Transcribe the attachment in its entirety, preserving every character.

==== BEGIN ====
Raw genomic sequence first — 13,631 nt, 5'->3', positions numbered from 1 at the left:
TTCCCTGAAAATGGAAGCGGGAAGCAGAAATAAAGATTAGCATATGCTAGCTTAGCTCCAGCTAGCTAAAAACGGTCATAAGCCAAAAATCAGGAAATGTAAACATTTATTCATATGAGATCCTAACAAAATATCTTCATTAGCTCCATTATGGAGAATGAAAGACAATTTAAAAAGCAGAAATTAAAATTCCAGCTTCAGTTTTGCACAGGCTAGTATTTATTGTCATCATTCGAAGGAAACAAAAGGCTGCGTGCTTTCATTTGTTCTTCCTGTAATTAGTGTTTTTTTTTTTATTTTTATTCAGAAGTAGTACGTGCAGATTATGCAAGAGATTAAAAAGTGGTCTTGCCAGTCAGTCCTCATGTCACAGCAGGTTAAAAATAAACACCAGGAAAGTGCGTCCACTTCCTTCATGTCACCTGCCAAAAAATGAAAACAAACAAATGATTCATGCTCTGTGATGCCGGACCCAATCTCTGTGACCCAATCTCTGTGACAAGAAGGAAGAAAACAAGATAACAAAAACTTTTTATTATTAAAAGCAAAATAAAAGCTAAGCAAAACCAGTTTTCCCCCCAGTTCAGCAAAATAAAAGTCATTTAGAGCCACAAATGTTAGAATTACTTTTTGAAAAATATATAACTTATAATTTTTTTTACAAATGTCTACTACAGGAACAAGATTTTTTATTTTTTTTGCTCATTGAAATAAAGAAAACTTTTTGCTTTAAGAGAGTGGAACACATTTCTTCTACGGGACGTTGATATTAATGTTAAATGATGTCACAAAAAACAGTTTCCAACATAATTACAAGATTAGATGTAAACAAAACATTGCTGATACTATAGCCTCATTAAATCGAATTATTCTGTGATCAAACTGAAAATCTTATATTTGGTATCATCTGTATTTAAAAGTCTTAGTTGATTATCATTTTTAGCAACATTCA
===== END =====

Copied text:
Raw genomic sequence first — 13,631 nt, 5'->3', positions numbered from 1 at the left:
TTCCCTGAAAATGGAAGCGGGAAGCAGAAATAAAGATTAGCATATGCTAGCTTAGCTCCAGCTAGCTAAAAACGGTCATAAGCCAAAAATCAGGAAATGTAAACATTTATTCATATGAGATCCTAACAAAATATCTTCATTAGCTCCATTATGGAGAATGAAAGACAATTTAAAAAGCAGAAATTAAAATTCCAGCTTCAGTTTTGCACAGGCTAGTATTTATTGTCATCATTCGAAGGAAACAAAAGGCTGCGTGCTTTCATTTGTTCTTCCTGTAATTAGTGTTTTTTTTTTTATTTTTATTCAGAAGTAGTACGTGCAGATTATGCAAGAGATTAAAAAGTGGTCTTGCCAGTCAGTCCTCATGTCACAGCAGGTTAAAAATAAACACCAGGAAAGTGCGTCCACTTCCTTCATGTCACCTGCCAAAAAATGAAAACAAACAAATGATTCATGCTCTGTGATGCCGGACCCAATCTCTGTGACCCAATCTCTGTGACAAGAAGGAAGAAAACAAGATAACAAAAACTTTTTATTATTAAAAGCAAAATAAAAGCTAAGCAAAACCAGTTTTCCCCCCAGTTCAGCAAAATAAAAGTCATTTAGAGCCACAAATGTTAGAATTACTTTTTGAAAAATATATAACTTATAATTTTTTTTACAAATGTCTACTACAGGAACAAGATTTTTTATTTTTTTTGCTCATTGAAATAAAGAAAACTTTTTGCTTTAAGAGAGTGGAACACATTTCTTCTACGGGACGTTGATATTAATGTTAAATGATGTCACAAAAAACAGTTTCCAACATAATTACAAGATTAGATGTAAACAAAACATTGCTGATACTATAGCCTCATTAAATCGAATTATTCTGTGATCAAACTGAAAATCTTATATTTGGTATCATCTGTATTTAAAAGTCTTAGTTGATTATCATTTTTAGCAACATTCA